We propose a three-dimensional discrete and incremental scale to encode a method's level of supervision - i.e. the data and labels used when training a model to achieve a given performance. We capture three aspects of supervision, that are known to give methods an advantage while requiring additional costs: pre-training, training labels and training data. The proposed three-dimensional scale can be included in result tables or leaderboards to handily compare methods not only by their performance, but also by the level of data supervision utilised by each method. The Supervision Levels Scale (SLS) is first presented generally fo any task/dataset/challenge. It is then applied to the EPIC-KITCHENS-100 dataset, to be used for the various leaderboards and challenges associated with this dataset.READ FULL TEXT VIEW PDF
Distant supervision (DS) has been widely used to generate auto-labeled d...
We investigate the effects of the unsupervised pre-training method under...
The semantic image segmentation task presents a trade-off between test t...
We investigate the effectiveness of a simple solution to the common prob...
Evaluating the trustworthiness of a model's prediction is essential for
Since manually labeling training data is slow and expensive, recent
In this technical report we present our collected dataset of laparoscopi...
Performance gains for supervised learning methods have been achieved through a variety of means. Of these, additional loss/regularisation functions, architectural changes, and data augmentation techniques have all demonstrated high performance gains. Acknowledging models are typically data-hungry, a primary way to improve performance is to increase the amount of labelled training data. However, this is restricted to problems where additional data is readily available and labelling costs are not an issue. Alternatively, using a large-scale dataset for pre-training, before fine-tuning on the target data, has been shown to provide a significant advantage. Particularly of note, there has been a recent surge of methods using self-supervised pre-training which offers a competitive alternative to increasing the amount of labelled pre-training data. Additionally, during fine-tuning, some methods use additional training labels, such as segmentation or object graphs, which have also provided performance boosts.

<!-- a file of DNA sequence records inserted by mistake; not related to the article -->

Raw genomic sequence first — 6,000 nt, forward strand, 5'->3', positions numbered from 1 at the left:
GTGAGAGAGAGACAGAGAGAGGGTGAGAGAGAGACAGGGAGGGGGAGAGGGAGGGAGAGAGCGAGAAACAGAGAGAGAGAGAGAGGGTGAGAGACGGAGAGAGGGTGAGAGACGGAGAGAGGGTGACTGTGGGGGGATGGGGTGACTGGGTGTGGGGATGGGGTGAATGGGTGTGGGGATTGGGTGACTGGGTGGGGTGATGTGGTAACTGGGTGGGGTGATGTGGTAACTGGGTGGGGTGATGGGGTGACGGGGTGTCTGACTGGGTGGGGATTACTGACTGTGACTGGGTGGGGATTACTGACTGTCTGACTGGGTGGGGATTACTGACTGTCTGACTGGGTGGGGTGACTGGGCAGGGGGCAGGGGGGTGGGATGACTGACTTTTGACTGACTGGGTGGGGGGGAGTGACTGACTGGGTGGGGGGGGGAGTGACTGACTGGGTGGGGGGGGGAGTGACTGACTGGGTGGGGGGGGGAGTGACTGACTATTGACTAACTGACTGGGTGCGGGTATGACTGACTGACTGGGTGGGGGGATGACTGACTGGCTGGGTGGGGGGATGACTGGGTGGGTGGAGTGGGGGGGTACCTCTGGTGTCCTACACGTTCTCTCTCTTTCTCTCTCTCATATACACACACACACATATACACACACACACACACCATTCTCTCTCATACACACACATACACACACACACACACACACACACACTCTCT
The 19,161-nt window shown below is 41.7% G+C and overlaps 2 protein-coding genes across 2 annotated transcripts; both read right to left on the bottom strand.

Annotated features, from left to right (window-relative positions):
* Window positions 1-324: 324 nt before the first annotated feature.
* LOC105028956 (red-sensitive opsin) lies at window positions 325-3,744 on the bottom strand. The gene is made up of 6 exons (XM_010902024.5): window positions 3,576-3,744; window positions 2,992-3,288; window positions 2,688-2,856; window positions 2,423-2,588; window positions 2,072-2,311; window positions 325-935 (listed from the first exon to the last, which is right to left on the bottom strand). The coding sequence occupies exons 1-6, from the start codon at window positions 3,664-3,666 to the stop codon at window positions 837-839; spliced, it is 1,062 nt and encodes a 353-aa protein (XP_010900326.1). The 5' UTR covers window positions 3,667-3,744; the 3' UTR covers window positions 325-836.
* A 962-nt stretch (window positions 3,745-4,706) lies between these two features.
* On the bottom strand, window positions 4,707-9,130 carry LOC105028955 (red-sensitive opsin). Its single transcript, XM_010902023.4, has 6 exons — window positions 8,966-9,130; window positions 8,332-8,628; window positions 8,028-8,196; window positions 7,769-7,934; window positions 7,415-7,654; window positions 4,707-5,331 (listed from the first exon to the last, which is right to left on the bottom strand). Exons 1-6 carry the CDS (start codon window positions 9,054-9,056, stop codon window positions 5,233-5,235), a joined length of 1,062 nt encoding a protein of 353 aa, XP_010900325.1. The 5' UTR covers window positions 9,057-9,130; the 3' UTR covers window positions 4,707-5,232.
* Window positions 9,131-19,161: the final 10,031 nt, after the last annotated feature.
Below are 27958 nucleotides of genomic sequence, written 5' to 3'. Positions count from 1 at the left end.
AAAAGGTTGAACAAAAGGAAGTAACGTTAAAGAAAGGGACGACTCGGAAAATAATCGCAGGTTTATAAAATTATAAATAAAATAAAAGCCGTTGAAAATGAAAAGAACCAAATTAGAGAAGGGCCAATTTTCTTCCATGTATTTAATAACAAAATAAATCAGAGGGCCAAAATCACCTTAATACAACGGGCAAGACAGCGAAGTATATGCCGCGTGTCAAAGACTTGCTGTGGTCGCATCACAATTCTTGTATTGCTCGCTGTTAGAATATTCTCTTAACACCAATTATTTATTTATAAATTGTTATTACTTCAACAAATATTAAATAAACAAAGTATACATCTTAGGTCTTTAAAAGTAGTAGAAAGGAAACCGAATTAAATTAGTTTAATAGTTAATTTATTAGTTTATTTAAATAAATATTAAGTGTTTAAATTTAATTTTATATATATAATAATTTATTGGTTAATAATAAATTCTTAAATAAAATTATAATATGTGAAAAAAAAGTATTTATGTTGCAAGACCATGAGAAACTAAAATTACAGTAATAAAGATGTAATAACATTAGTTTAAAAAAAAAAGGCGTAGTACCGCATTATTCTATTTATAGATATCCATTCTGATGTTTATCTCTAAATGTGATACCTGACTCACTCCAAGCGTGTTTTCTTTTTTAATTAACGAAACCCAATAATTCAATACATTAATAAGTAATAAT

All of the above makes method comparisons far from trivial. One method can outperform another purely based on the amount and type of data used for pre-training (i.e. initialisation) or because additional labels have been utilised during training. We propose a discrete and incremental scale that can be incorporated into leaderboards for handily capturing the levels of supervision between methods, compared on the same test set. Thus allowing direct comparison between methods that use the same level of supervision. Additionally, this scale also enables assessing the impact of various dimensions of supervision on the performance.
It is important to note that the proposed scale does not include any knowledge of the method’s implementation details (e.g. augmentation, optimisation choice, loss functions, …). Instead, it focuses on the data-relevant knowledge available to the researchers before they make any method-relevant choices. This makes the scale suitable for anonymous submissions to leaderboards, not disclosing methods’ novelties.
We thus restrict our scale to include three supervision dimensions (Fig 1). These are:
Pre-training: The amount of data used in pre-training gives an advantage, particularly when the type of data used in pre-training is relevant to the task.
Training labels: The nature of labels associated with the training data, is another dimension to distinguish between methods’ supervision. For example, a method that takes advantage of not only image-level labels but also localisation or segmentation labels has an advantage for image captioning.
Training data: The amount of training data offers a clear advantage. When less labelled data is utilised, while achieving comparable performance, such methods deserve to be highlighted.
In the next sections, we provide a general framework for this discrete three-dimensional scale, which we refer to as the Supervision Levels Scale (SLS). We believe SLS achieves the following objectives: